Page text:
Playmates’ original collection of Ninja Turtles toys survived for longer than you might’ve noticed, because if you’re around my age, you probably outgrew five-inch Donatellos before the rest of the world did.
It’s a shame, because as the line entered its final years, Playmates made some desperate but creative attempts to keep those Turtles afloat. Objectively speaking, many of the collection’s best figures came out near the end.
Here’s one example:
Believe it or not, this existed! “Sumo Raphael,” released in 1995, was just one of the seemingly countless revamps to the main Turtles, who by that point had been everything from astronauts to cowboys to Universal Monsters. I always preferred unique characters to the endless Ninja Turtle revisions, but when they worked, they really worked.
And a big-bellied Raphael with Yokozuna’s hair? Yeah, that really worked.
Raph and Mikey were the only two to get sumo upgrades, and the most striking thing about them was, of course, their size. Sumo Raphael is easily one of the bulkiest of all Ninja Turtles figures, with a weight and girth that almost makes him seem “too big” to have been sold for the same price as a “normal” figure. (And for all I know, he wasn’t.)
But the size is just the start of it. Every detail is top notch. From the veiny muscles to the thickened thighs, it looks more like a small statue than an action figure. Still, the usual articulation is there, and Sumo Raph can move his arms, legs and head just as easily as Not Sumo Raph.
His big gut is the best part. Playmates didn’t just “hint” at it. Raph’s stomach is REALLY pronounced. Counting the moobs, his torso looks like a big gorilla head.
On the accessory front, Sumo Raph comes with twin sai, an impossibly large sumo blade, and most adorably of all, “Wacky Wooden Sumo Sandals.”
The figure would’ve been worth buying even without the sandals, but Playmates just kept going with the awesomeness. A button on Sumo Raph’s back makes his hair rotate, which is just about the strangest feature an action figure could ever have. I appreciate the extra oomph, but I can’t help but wonder what was going through Playmates’ heads.
Supervisor: He’s almost there, but can we make the hair spin in circles?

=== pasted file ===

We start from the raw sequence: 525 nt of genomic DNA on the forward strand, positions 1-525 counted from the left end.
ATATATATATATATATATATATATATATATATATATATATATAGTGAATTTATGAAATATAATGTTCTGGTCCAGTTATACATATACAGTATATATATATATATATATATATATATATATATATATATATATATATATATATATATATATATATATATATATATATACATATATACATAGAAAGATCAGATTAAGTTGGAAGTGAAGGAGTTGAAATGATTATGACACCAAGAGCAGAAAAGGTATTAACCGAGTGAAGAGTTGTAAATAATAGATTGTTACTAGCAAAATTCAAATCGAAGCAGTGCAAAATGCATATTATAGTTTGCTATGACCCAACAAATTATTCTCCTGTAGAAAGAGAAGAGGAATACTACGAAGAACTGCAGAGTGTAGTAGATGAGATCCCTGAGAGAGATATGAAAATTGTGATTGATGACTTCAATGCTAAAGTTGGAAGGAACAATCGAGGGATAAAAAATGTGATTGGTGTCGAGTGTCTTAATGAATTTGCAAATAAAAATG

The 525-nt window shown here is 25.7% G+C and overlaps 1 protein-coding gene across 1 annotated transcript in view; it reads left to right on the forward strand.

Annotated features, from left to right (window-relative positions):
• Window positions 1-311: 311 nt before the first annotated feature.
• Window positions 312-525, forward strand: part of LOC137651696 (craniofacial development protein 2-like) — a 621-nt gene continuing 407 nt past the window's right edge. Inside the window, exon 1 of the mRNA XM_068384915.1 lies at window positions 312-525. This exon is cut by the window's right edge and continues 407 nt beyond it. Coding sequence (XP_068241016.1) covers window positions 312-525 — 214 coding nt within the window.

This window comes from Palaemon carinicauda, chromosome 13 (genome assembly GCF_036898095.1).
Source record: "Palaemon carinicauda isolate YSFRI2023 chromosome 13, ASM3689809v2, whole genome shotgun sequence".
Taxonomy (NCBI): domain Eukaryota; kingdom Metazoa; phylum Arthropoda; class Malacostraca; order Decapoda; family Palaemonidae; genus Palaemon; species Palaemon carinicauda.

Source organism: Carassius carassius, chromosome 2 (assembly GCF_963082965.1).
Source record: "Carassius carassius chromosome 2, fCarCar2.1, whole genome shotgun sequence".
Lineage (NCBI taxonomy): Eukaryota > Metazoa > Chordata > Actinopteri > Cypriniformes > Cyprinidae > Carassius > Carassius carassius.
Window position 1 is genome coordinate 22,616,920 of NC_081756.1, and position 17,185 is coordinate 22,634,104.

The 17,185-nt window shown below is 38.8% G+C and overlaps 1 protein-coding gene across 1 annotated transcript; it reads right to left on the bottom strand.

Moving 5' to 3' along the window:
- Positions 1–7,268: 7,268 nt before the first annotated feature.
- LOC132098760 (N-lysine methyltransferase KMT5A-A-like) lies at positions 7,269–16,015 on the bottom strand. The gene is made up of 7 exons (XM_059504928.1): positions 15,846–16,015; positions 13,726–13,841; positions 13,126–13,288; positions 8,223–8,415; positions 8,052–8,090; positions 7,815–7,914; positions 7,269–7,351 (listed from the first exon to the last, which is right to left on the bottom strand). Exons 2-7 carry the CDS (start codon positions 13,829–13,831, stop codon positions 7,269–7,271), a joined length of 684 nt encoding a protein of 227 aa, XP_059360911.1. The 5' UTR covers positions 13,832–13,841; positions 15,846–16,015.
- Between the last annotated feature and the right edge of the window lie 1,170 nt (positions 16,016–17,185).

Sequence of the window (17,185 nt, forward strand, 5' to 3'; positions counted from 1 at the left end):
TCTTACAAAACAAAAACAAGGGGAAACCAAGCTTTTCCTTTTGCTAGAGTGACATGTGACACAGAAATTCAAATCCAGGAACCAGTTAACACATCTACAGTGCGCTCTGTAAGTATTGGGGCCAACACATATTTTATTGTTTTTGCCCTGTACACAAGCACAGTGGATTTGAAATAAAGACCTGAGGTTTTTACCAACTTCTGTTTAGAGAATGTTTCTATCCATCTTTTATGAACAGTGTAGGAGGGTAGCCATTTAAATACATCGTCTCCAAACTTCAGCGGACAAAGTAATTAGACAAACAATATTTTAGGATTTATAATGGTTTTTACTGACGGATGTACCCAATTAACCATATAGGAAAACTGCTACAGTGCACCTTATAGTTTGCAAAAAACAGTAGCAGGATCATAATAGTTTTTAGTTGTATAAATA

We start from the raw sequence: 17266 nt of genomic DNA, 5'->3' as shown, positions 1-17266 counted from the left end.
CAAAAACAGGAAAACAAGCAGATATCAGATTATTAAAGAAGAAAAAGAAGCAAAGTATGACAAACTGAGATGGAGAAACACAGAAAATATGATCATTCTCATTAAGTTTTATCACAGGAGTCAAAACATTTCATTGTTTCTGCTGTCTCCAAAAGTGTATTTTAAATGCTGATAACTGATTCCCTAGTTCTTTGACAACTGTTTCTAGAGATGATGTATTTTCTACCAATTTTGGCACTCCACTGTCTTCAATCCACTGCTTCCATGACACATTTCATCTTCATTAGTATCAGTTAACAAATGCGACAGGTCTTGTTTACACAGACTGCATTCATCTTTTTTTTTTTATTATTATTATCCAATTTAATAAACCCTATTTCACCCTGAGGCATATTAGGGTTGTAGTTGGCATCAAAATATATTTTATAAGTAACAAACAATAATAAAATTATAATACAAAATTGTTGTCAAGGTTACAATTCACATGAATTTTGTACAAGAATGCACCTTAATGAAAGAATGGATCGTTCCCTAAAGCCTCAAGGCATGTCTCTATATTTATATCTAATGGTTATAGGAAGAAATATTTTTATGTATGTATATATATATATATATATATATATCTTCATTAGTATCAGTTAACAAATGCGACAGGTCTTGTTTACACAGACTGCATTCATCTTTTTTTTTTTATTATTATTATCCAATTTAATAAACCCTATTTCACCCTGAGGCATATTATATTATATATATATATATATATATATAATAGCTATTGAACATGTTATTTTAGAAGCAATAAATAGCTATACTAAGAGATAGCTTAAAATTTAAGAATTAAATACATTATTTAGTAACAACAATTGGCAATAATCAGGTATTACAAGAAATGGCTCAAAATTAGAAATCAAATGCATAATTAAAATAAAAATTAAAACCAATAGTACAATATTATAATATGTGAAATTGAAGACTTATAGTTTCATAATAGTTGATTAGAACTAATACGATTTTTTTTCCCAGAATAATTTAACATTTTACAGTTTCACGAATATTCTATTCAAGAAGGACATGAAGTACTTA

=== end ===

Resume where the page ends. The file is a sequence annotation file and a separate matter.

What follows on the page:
Artist Guy: Huh? Why would his hair do that?
Supervisor: WIND, you fucker. W-I-N-D.
Good Christ, and I thought I was bad with the superfluous adjectives. Summarizing the thousand words they somehow crammed into Sumo Raph’s cutout biography, his hobbies include eating and beating up the Foot Clan.
Sumo Raph was also among the elite figures to come with a metallic “Kowabunga Collector Coin,” which will now sit in my wallet until that fateful day when I absentmindedly try to buy something from 7-Eleven with it. Which will suck, because then I’ll need to find a new 7-Eleven. I like mine.
I’d never even heard of Sumo Raphael until a few years ago, which inspired a closer inspection of the many other Ninja Turtles figures I missed out on. If you’ve never looked into the tail end of the collection, I strongly suggest that you do so. To whet your appetite, there was everything from “Robotic Bebop” to a mutant monkey named “Sergeant Bananas.” These aren’t things you can afford to ignore!
I’m not sure what the normal criteria for reviewing action figures is, but I’ll give it a shot:
8 out of 10. I’m not testing this, but I think Sumo Raph would survive a fast pitch into concrete.
8 out of 10. When Sumo Raph lifts his left arm, he looks like he’s only narrowly failing to do the Vulcan salute.
8 out of 10. Sumo Raph’s skin is a pleasant shade of green. Like grass, but really healthy grass.
Ability To Stand On One Foot Without Human Assistance:
0 out of 10. Sumo Raph cannot do this.
So, 24 out of 40, but with 10 bonus points for the sandals.
34 out of 40. At worst, that’s an A-.